In the oil sector, prices recovered marginally. Thus, we attribute most of the results to changes in volumes. For context, the Mexican crude oil mix averaged US$81.18/bbl from US$80.35/bbl in September. Meanwhile, gasoline front-month futures went from about 2.45 to 2.71 US$/gallon in the same period. As such, volumes appear to have contracted, contrasting with early data from the US that showed higher shipments to said country, but consistent with lower purchases. The former is quite relevant considering that Mexico’s output has remained relatively stable. Nevertheless, on the latter, we believe that mobility in Mexico has stabilized at high levels, thus limiting the room for improvement.
Non-oil was mostly skewed to the downside. On exports (-3.7%), weakness centered in manufacturing (-4.3%). Inside, ‘others’ were lower at -5.0%, with autos dropping 2.9%. Signals out of the US were negative, both in soft (e.g. manufacturing PMI) and hard data (e.g. industrial production). In addition, the result in autos is consistent with AMIA’s figure (-2.3% m/m using our in-house seasonal adjustment model). On the contrary, agricultural goods climbed 4.7% –with better climate conditions domestically–, while non-oil mining spiked 16.3% despite further declines in prices. In imports, activity could have been affected once more by lower transportation costs, while some supply constraints in China prevailing. Consistent with the latter, exports from said country to Mexico fell to US$6.1bn from US$7.0bn in September. Considering this, consumption goods fell 2.2%, failing to accelerate in absolute terms ahead of the holiday season. On the contrary, intermediate (0.1%) and capital goods (0.6%) were marginally higher, with the latter possibly benefiting from a stronger MXN.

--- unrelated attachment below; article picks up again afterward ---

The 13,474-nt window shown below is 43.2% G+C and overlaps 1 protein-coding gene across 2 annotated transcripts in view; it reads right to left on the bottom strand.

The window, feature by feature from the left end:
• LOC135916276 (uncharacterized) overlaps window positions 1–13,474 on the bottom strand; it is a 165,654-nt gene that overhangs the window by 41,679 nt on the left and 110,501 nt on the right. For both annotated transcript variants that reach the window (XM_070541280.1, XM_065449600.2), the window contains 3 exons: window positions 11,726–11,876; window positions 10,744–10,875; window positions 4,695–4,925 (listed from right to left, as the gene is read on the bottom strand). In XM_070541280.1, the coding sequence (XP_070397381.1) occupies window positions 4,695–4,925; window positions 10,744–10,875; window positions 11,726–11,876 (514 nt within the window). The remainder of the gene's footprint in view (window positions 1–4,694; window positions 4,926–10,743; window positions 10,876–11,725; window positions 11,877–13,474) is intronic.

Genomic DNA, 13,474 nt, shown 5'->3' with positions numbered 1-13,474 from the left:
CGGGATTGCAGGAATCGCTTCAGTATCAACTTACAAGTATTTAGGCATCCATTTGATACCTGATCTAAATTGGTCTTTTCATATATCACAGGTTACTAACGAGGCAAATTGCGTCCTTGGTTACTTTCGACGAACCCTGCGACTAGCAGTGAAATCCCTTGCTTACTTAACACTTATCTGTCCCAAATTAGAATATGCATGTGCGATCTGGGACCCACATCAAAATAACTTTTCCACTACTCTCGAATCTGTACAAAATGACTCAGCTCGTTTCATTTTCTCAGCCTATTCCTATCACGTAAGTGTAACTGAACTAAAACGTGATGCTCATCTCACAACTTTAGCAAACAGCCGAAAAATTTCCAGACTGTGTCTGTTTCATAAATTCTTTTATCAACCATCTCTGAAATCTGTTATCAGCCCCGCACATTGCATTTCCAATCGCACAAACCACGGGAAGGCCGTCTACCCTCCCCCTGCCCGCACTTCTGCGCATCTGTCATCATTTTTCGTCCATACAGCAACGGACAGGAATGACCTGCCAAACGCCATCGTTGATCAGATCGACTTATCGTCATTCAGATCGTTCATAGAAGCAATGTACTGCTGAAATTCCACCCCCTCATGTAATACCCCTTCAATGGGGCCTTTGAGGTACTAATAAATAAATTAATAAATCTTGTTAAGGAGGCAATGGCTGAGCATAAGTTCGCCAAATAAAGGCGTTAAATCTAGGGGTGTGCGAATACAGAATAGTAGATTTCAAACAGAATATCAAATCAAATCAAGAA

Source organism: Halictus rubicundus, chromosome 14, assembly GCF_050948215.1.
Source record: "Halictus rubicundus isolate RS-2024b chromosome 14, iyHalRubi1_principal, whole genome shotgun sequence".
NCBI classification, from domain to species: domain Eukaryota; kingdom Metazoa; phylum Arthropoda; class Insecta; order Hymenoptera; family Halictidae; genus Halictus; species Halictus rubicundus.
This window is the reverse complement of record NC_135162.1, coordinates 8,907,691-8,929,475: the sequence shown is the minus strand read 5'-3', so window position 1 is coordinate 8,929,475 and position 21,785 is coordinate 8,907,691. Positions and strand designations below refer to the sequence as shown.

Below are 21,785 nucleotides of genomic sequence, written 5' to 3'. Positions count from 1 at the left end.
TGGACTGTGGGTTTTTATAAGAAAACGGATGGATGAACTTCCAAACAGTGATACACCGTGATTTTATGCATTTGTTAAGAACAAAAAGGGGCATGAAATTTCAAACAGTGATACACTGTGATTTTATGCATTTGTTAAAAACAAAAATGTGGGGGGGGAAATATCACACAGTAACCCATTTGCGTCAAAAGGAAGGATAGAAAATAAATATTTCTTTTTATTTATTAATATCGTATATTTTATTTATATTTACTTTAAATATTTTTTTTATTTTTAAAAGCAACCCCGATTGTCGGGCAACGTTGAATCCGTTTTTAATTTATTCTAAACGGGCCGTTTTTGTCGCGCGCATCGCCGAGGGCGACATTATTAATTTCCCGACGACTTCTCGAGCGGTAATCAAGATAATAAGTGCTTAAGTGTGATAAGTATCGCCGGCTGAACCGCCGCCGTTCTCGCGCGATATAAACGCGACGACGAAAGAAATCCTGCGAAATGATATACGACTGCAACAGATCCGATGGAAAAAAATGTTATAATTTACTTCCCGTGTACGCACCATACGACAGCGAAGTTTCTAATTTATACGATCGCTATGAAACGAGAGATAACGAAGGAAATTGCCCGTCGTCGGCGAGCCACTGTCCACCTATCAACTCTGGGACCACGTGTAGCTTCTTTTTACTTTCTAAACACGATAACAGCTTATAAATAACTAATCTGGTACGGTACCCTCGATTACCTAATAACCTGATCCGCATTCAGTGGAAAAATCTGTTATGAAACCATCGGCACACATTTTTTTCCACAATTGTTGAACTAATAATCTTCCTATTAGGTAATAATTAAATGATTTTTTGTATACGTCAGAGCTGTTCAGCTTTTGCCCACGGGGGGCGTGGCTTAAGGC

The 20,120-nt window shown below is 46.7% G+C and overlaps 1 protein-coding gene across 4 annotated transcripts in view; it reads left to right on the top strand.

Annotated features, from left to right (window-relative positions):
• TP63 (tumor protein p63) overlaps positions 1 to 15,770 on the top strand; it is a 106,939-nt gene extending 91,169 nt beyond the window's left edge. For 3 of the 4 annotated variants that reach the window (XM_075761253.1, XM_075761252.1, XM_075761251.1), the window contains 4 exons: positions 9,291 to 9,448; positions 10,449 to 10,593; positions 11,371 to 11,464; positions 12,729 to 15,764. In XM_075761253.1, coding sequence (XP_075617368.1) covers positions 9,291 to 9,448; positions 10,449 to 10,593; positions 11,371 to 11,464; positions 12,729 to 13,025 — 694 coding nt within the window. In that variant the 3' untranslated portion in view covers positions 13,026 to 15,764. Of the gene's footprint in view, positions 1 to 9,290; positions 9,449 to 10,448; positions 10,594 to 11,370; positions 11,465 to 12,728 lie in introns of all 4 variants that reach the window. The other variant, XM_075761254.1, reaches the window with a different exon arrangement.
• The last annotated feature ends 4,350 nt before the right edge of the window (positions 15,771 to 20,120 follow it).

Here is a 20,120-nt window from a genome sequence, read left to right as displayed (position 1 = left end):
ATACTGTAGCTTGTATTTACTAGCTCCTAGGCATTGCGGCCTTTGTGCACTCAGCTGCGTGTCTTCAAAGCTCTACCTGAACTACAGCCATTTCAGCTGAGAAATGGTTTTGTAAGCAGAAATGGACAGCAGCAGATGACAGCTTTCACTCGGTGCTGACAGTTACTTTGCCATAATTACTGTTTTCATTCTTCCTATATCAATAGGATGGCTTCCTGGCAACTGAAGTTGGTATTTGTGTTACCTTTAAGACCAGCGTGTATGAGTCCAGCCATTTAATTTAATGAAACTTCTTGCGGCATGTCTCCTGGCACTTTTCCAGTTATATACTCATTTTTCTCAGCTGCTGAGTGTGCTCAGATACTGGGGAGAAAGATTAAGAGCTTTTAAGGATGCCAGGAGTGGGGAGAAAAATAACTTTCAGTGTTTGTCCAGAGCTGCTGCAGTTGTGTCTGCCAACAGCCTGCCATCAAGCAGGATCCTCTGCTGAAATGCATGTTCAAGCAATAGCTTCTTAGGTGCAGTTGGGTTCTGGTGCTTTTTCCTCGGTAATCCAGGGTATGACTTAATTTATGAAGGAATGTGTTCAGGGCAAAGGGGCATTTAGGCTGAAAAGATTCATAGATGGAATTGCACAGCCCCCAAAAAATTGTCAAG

Challenges for trade picking up, both from demand and supply. While price distortions continue skewing flows –this time to the downside–, we believe there are signs of a cooldown in trade. In our view, this could be a response to: (1) A moderation in demand, triggered by further monetary tightening from global central banks; and (2) ongoing supply distortions out of China as the COVID-zero policy continues to be implemented. In addition, shipping costs may be nearing their lower bound, limiting further advances. Consistent with this, the New York Fed’s Global Supply Chain Pressure Index stabilized at 1.0pts in October, halting a string of improvements since May.